Tuesday, January 9, was a noteworthy day in politics, particularly if viewed with the question of Trump’s re-electability in mind. On three different fronts, events cautioned against writing off or underestimating the president, whose manners and morals Americans rightly revile. In other eras, the president’s lack of virtue would have posed an insuperable obstacle to his attaining office, but this is a more easy-going time, when Americans temporize more and cut others more slack when it comes to low and disreputable behavior. Indeed, the cynicism that has prompted many formerly disapproving GOP party stalwarts to support and collaborate with Trump, has given him a boost and a shot at political viability, that’s disturbing. That Trump’s leading detractors within the GOP would be so willing to make common cause with him would have been difficult to foresee just one year ago. Yet this cynicism is the cornerstone on which the GOP establishment will build its Trump-era achievements.
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1. The market is booming
The Democrats have every reason to be afraid. For what if, despite Mr. Trump’s bigotry and ineptitude, his White House ends up being associated with prosperity and peace? Since his inauguration, the stock market has climbed. On Tuesday, stock indexes again closed at or near all-time highs. The major indices rose about 20 percent in 2017, meaning that everyone with money invested in the market is significantly richer than when Mr. Trump took office just one year ago.
Trump has taken other actions on the economic front that will become “credits” for him if “good times” continue. He opted for continuity and moderation at the Fed in choosing Jerome Powell to succeed outgoing Fed chair Janet Yellin. Trump can also take credit for the poorly crafted “tax reform” bill that Congress has passed, which will lower taxes for many Americans, at least through the next election cycle, after which many of the benefits will expire. (Note the cynicism again.)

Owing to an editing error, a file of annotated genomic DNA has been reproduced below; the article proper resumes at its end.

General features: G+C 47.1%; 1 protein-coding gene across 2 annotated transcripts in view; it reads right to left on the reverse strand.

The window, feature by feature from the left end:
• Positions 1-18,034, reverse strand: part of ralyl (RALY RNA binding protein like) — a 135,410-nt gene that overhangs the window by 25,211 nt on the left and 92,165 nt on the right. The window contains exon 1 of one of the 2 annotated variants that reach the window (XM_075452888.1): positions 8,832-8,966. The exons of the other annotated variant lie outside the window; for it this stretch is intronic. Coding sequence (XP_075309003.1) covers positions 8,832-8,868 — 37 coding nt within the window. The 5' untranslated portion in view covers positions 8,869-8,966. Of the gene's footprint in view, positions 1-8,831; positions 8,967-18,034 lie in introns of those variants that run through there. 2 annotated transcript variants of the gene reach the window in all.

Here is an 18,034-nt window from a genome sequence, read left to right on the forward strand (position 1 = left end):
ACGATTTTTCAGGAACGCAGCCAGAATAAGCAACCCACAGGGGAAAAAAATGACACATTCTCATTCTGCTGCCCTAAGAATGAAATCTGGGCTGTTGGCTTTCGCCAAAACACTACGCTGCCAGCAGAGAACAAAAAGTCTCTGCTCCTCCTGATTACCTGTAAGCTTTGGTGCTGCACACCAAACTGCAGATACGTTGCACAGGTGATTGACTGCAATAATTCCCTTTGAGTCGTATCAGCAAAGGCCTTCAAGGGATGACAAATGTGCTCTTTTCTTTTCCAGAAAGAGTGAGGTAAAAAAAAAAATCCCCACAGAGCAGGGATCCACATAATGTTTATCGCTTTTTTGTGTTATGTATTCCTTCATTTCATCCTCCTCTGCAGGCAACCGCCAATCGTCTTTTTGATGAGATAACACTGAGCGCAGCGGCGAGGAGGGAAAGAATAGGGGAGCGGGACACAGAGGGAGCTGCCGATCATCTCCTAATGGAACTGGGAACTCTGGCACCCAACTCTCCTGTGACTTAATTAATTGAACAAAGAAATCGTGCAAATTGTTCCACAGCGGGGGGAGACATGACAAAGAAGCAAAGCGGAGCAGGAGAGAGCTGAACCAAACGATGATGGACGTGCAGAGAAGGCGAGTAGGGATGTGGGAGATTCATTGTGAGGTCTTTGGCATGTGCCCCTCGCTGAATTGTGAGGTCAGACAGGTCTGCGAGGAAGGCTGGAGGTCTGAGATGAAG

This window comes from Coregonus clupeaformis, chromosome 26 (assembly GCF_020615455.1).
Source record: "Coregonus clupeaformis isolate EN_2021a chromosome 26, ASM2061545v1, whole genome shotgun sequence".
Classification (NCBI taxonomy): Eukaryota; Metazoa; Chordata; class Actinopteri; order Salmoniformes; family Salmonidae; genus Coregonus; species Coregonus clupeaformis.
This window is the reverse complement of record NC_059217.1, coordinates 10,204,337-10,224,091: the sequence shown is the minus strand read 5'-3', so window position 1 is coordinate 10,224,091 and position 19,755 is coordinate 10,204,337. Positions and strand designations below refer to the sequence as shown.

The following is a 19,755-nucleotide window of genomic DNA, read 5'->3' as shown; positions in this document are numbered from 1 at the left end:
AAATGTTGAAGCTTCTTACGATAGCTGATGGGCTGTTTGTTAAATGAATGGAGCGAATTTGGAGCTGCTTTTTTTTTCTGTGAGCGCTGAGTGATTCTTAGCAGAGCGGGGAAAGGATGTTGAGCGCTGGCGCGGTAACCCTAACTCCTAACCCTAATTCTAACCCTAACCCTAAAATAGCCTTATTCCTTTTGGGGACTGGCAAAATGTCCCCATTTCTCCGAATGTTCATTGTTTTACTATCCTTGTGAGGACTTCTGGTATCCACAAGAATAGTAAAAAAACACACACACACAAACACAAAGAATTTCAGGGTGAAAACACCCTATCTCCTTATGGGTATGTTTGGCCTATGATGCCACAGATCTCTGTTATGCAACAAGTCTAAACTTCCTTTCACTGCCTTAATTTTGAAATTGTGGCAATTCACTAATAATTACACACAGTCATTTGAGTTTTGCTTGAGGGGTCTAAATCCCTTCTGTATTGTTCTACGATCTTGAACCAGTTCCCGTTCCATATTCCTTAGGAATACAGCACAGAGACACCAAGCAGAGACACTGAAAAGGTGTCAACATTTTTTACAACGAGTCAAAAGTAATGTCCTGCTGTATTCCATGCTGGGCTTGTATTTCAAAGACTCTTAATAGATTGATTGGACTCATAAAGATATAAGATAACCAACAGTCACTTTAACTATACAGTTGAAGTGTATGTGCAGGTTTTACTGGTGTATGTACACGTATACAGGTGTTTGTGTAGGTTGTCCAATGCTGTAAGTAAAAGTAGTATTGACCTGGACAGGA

2. Inter-Korean talks
Tuesday brought news of a positive break in the tense situation on the Korean Peninsula. With little fanfare, representatives of North and South Korea met face-to-face and agreed that North Korea would participate in the Winter Olympic Games, which will open in Pyeongchang, South Korea, on February 8. In the US, the evening news aired startling footage of delegations from the two sides, shaking hands and grinning after their meeting in the Demilitarized Zone. It was the first such meeting since late 2015, breaking up a dynamic of deterioration that North Korea’s worrisome advances in proto-nuclear bomb testing had brought on.
Though North Korea’s desire to participate in the Olympics mainly prompted the meeting, it was symbolically and diplomatically important, resulting in “gains” for the Koreas and the Trump administration. The sudden thaw in relations is a win for North Korea, in that it will be spared the humiliation and “invisibility” of being excluded from the international games (an exclusion that Russia, for example, will be suffering). Inclusion is meaningful to all Koreans as a symbolic token of unification. It also allows the North to share in the gratification and global recognition that comes from South Korea’s hosting the games. The South’s concession gives credence to the prospect of better North-South relations, which its new president, Moon Jae-in, has promised.